we need to have good ground rules, writes Paul Finch
Blaming jetlag for his grumpy responses (and he hates flying), Frank Gehry told reporters that 98 per cent of what is designed and built is ‘shit’, and that reporters should not pick out the good guys to criticise.
He has a point. It is curious how it is the work of good architects which is so frequently lambasted by the media and by critics like Prince Charles, rather than the dross which flies below the radar, even in countries with strong planning systems like our own.
Instead of proper cities, we are covering land with what Saskia Sassen describes as ‘built density’, devoid of architectural or urban qualities. Meanwhile critics attack work by people who care deeply about culture on the basis of image or ideology, wilfully ignoring the real villains of the built environment scene. It is scarcely surprising that architects can become a bit thin-skinned when subjected to the sort of near-abuse that passes for commentary in some quarters. Although I do not find the work of contemporary classical architects to my taste, I can at least acknowledge that it can be done with skill and panache and, if somebody wants to commission buildings in that style, so be it. I find it disappointing that particular styles prompt Pavlovian reactions, whether it is ‘Modernists’ attacking ‘Classicists’ or vice versa. Robert Adam and Demetri Porphyrios were valued members of the Cabe design review panel, because they were fair-minded.
I have been on the receiving end of knee-jerk criticism myself when I, perhaps unwisely, said it had been a good thing that Prince Charles had not been responsible for procuring the design of Olympic buildings. Certain Classicists demanded I be removed from the chairmanship of Cabe. Francis Terry came to the rescue when he wrote a piece agreeing with my general sentiment, wondering why anyone would think it appropriate to have sports facilities with thatched roofs. The fuss died down.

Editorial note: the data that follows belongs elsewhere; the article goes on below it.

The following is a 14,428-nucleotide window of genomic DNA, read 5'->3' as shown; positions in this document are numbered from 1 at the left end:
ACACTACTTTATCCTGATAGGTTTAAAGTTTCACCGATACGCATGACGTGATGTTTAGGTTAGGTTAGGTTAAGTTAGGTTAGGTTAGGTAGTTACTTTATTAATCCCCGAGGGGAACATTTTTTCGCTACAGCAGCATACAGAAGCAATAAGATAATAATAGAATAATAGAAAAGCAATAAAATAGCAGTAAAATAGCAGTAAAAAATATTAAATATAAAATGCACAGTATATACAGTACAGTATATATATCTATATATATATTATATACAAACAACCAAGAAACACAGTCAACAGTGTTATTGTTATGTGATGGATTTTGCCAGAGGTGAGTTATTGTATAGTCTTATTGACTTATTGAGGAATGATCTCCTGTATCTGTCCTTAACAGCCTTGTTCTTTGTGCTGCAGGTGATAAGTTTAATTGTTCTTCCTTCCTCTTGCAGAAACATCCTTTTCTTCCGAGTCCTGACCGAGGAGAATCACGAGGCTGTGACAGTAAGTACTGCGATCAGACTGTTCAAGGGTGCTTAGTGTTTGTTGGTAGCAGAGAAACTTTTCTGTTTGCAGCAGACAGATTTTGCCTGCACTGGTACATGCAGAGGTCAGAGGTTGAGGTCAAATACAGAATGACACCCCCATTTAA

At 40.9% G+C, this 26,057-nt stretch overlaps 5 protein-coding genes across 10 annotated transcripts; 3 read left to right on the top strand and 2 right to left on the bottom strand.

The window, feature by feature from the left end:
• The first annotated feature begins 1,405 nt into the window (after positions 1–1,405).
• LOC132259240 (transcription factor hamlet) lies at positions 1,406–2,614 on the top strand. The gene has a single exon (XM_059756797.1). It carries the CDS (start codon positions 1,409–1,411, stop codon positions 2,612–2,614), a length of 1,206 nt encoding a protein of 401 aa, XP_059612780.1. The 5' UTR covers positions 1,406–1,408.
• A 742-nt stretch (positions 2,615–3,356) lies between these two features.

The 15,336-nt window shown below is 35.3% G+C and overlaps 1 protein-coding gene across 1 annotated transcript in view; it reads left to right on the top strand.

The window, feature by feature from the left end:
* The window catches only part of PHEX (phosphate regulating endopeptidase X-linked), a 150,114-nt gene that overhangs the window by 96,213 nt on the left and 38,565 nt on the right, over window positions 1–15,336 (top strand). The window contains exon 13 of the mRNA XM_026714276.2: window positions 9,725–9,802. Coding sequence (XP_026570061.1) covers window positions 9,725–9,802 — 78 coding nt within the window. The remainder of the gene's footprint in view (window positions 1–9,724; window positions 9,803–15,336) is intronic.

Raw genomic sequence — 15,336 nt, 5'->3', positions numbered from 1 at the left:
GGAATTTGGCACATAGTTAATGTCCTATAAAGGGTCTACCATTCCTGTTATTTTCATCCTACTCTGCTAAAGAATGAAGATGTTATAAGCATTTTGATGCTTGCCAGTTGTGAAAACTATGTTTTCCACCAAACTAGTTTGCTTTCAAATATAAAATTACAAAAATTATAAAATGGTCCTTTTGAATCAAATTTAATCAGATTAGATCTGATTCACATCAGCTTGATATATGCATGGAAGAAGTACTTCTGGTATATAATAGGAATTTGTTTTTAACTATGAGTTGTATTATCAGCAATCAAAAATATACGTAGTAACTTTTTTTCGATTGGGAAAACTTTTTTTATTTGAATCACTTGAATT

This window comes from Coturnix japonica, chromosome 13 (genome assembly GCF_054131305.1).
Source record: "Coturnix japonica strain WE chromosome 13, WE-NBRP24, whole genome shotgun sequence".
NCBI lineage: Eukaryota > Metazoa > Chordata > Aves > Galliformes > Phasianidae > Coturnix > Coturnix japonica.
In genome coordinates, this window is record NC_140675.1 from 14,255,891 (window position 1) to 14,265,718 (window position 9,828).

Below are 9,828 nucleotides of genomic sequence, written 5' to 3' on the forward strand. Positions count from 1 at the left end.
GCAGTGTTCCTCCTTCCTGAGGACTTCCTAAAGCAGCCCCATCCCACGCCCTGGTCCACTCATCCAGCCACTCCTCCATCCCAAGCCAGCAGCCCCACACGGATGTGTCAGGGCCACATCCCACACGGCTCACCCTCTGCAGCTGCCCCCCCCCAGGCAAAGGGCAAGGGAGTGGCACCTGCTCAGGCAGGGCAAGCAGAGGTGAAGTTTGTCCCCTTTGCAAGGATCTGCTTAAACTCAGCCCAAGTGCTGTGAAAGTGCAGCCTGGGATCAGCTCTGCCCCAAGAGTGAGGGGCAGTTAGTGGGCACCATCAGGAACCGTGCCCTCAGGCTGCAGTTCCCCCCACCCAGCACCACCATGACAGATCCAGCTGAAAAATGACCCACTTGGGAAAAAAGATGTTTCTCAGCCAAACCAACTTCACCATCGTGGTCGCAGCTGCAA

One thing that can be said for Classicism is that it provides rules, which mean that not very good designers, or builders, can knock out passable buildings. As the Venice Biennale showed in several pavilions examining the impact of Modernism on regional traditions, Modernism all too frequently meant the imposition of concrete panel systems, which sometimes benefited from an architectural hand, but frequently didn’t.
In a world where housing quantity has become far more important than quality, it might seem that the AJ’s More Homes, Better Homes campaign is out of step. I don’t think so. The context in which we build is important for us, for future generations, and as a potential example of how developing countries can get better quality without sacrificing quantity. Decent planning helps, of course. But just as important are Building Regulations and standards. These have become the subject of debate and research following the government’s decision to standardise various advisory codes. The fear was that the work by people like Andy von Bradsky from PRP and Julia Park from Levitt Bernstein would hit the buffers of deregulatory philosophy and result in fewer or worse standards.
As was apparent at a breakfast meeting last week addressed by the DCLG minister responsible, Stephen Williams, this is emphatically not the case. The new national housing standard will be firmly based on that introduced into London by Mayor Boris Johnson. The standards coming our way are certainly not yet adequate in all respects, particularly in relation to the sizes of some houses. But they are an improvement, and it looks as though the trajectory is positive. There may yet be a happy outcome.